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Yoga for the busy executive

As a busy executive I’m always on the lookout for health practices and routines that offer a big performance boost for my time spent. Based on research and from my own personal experience yoga is one of those practice that meets that criteria.

Here’s why:

Not just a hippy craze

Yoga is an ancient practice that has been associated with cultural, religious and physical activity for more than 3000 years – you could say that it has stood the test of time. Yoga is now part of the mainstream health movement, but it’s only recently that research has substantiated the benefits claimed by its practitioners.

Improves focus and brain performance

While there are many different types (or schools) of yoga, most sessions include breathing exercises, poses that stretch and flex various muscle groups and a meditative relaxation aspect. Studies have shown that these yoga practices have been associated with positive changes in brain structure and function, especially in areas related to awareness, attention, executive functions and memory.  And, remember, if your brain is performing better then you’re more likely to make better decisions.

Decreases stress

Yoga is a great way to tame the angry tiger within us. In a meta-analysis of studies on yoga, researchers at The Peter McCallum Cancer Research Centre found that practicing yoga was associated with significant improvements in measures of stress including:

  • Reduced evening and waking cortisol (the stress hormone)
  • Lower blood pressure
  • Reduced resting heart rate
  • Increased high frequency heart rate variability,
  • Reduced fasting blood glucose, and cholesterol

Read Izzy’s blog on how yoga helps promotes a feeling of happiness, calmness and general wellbeing.

Boosts energy

For me, one of the biggest benefits of yoga is its energising effect. The combination of the breathing and the poses helps increases blood flow and improves breathing efficiency (respiration rate) and the oxygen saturation of the blood. And more oxygen and increased blood flow equals more energy.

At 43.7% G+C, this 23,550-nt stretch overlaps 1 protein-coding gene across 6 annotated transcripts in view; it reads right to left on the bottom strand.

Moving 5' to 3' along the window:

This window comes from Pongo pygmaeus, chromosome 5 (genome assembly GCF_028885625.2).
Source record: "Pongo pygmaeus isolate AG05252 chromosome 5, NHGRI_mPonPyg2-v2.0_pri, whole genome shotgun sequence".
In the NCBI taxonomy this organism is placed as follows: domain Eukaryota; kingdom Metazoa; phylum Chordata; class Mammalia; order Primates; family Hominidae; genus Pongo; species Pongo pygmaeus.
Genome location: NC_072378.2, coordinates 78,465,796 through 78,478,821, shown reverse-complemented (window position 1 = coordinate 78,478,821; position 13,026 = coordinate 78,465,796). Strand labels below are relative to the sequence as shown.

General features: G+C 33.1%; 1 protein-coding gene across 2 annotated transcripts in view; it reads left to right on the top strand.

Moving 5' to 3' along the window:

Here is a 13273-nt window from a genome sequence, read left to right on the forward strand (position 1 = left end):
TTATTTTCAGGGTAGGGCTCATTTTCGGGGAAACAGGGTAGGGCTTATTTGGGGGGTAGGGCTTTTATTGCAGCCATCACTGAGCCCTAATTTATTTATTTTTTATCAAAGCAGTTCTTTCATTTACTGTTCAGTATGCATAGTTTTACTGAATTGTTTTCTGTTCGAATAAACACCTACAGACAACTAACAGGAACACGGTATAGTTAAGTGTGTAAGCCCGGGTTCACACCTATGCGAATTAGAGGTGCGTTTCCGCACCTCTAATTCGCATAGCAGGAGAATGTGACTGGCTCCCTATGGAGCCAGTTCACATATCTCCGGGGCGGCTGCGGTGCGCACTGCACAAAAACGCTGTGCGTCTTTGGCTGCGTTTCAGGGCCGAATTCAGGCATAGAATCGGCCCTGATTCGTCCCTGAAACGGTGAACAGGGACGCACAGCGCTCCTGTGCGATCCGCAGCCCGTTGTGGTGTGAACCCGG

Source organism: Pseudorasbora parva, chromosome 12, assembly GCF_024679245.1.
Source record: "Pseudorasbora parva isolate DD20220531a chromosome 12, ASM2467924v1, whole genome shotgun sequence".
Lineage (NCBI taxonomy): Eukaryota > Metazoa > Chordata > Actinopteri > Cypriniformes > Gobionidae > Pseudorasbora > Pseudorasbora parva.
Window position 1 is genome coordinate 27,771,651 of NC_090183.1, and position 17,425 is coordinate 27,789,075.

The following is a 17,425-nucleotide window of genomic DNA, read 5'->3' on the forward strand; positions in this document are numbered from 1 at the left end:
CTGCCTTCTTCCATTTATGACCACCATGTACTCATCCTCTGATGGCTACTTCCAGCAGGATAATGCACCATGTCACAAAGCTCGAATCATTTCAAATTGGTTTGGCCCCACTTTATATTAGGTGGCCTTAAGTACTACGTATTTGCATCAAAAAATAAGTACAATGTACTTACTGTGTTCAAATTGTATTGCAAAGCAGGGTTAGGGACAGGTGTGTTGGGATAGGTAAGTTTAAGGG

You don’t need to attend long classes to get these affects. Short bursts of poses and breathing techniques, which you can do in your office, are just as effective.

Drives strength and flexibility

Executives sit a lot, which as it turns out isn’t good for our health. In fact, sitting has been described as the new smoking. Yoga is great for undoing the damage sitting does. It improves the flexibility of key muscles (like hamstrings) and the connective tissue such as fascia, ligaments and cartilage.

Increased strength and flexibility also means better posture (important for focus and concentration) and less pain, which improves mood and energy levels

Aids sleep

Yoga can provide relief from the hustle and bustle of executive life by providing downtime for the nervous system. A by-product of this is being able to sleep better. And, as you know form our previous posts, sleep is the crown jewel of health. When you’re not sleeping well, restorative yoga practices like yoga nidra, can help you recover and still perform at a high level. Nidra, meaning sleep, is a deep relaxation form of yoga, and is like a deep sleep while you’re still awake.

It’s portable and can travel with you

One of the benefits of yoga is that you don’t need anything special to practice it. A yoga mat may help, but it is not essential. For busy executives, this means you can practice it at home, in the office, in a hotel room or in the park. Classes help you get the fundamentals right (in terms of correct form) and introduce you to various poses and practices, but once you’ve got the basics down, yoga is a practice that you can do by yourself.

How I use yoga

I use yoga as the yin of my exercise regime – it’s a counterbalance to the intensity of my HIIT and resistance training. I mainly practice first thing in the morning and have a sequence of about five poses that I go through several times, followed by some pranayama (breathing techniques) like alternate nostril breathing or box breathing. I find this routine helps me wake up the mind and the body, and sets me up for the day by getting me focused and energised. It’s also a good stretch for tight muscles and joints. All up this routine takes me about 10 minutes

I’ll also use yoga practices where circumstances require an intervention, such as yoga nidra if I haven’t slept well. You don’t need anything special for this, just a place to lie down and an instructional app.

From reducing stress to boosting energy, brainpower, mood, sleep and general fitness – yoga covers many bases for the busy executive. And once you’ve learnt it, you can take it with you wherever you go.

Until then, be Powerful.


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